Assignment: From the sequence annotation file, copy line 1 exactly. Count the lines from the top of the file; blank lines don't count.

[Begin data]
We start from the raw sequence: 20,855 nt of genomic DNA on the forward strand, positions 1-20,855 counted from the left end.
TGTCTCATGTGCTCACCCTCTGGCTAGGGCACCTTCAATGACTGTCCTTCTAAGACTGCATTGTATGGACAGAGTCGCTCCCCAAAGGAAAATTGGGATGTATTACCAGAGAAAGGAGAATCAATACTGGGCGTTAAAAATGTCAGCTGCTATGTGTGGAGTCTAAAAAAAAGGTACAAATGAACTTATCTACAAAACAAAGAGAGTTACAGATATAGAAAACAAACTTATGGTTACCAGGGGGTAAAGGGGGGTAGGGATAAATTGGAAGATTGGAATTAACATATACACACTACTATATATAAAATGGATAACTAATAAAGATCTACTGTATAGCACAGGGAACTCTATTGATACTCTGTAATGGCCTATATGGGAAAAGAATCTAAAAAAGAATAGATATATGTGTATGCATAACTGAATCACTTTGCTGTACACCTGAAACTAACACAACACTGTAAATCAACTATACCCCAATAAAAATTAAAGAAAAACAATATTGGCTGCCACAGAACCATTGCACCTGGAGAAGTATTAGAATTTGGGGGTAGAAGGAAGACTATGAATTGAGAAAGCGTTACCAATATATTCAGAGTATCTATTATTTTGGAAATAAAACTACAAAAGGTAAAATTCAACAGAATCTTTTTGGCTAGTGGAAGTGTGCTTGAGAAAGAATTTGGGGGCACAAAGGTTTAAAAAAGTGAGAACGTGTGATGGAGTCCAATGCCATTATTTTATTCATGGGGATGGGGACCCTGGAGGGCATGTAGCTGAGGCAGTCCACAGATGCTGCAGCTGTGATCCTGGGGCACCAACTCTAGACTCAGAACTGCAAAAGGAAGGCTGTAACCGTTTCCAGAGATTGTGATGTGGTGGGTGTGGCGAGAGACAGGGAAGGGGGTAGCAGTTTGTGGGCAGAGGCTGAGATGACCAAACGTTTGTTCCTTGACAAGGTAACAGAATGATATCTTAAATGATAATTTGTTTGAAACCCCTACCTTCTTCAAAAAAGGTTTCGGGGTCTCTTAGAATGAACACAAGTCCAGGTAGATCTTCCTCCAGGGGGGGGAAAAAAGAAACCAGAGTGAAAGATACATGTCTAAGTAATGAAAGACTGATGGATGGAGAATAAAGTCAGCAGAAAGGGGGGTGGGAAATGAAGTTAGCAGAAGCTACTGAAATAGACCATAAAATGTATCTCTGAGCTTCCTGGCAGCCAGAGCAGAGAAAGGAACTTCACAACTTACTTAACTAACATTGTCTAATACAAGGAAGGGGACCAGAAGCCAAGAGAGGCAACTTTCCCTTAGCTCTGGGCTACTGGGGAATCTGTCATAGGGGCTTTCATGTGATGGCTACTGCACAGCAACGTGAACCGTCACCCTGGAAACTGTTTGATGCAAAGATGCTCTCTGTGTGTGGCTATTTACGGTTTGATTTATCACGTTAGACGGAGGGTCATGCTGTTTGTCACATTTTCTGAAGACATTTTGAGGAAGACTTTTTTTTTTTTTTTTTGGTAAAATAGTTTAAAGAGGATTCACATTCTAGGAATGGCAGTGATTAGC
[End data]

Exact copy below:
We start from the raw sequence: 20,855 nt of genomic DNA on the forward strand, positions 1-20,855 counted from the left end.